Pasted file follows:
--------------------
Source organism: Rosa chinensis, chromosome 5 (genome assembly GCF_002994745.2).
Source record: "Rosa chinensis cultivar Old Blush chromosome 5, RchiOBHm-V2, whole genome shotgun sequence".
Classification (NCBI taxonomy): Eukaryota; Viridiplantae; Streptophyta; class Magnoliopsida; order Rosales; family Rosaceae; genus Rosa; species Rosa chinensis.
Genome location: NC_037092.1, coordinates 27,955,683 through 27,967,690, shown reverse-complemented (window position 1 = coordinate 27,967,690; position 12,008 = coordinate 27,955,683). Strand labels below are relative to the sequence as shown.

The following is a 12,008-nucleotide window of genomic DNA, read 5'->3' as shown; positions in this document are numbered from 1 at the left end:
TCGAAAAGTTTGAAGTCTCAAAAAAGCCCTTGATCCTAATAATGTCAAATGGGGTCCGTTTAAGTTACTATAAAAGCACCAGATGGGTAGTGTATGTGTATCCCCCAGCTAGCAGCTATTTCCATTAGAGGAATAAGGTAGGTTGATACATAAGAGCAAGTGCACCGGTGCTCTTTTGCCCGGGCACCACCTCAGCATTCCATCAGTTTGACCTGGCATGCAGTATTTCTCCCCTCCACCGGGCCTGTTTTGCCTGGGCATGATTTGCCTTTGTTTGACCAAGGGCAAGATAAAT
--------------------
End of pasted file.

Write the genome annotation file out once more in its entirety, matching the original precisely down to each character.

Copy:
Source organism: Rosa chinensis, chromosome 5 (genome assembly GCF_002994745.2).
Source record: "Rosa chinensis cultivar Old Blush chromosome 5, RchiOBHm-V2, whole genome shotgun sequence".
Classification (NCBI taxonomy): Eukaryota; Viridiplantae; Streptophyta; class Magnoliopsida; order Rosales; family Rosaceae; genus Rosa; species Rosa chinensis.
Genome location: NC_037092.1, coordinates 27,955,683 through 27,967,690, shown reverse-complemented (window position 1 = coordinate 27,967,690; position 12,008 = coordinate 27,955,683). Strand labels below are relative to the sequence as shown.

The following is a 12,008-nucleotide window of genomic DNA, read 5'->3' as shown; positions in this document are numbered from 1 at the left end:
TCGAAAAGTTTGAAGTCTCAAAAAAGCCCTTGATCCTAATAATGTCAAATGGGGTCCGTTTAAGTTACTATAAAAGCACCAGATGGGTAGTGTATGTGTATCCCCCAGCTAGCAGCTATTTCCATTAGAGGAATAAGGTAGGTTGATACATAAGAGCAAGTGCACCGGTGCTCTTTTGCCCGGGCACCACCTCAGCATTCCATCAGTTTGACCTGGCATGCAGTATTTCTCCCCTCCACCGGGCCTGTTTTGCCTGGGCATGATTTGCCTTTGTTTGACCAAGGGCAAGATAAAT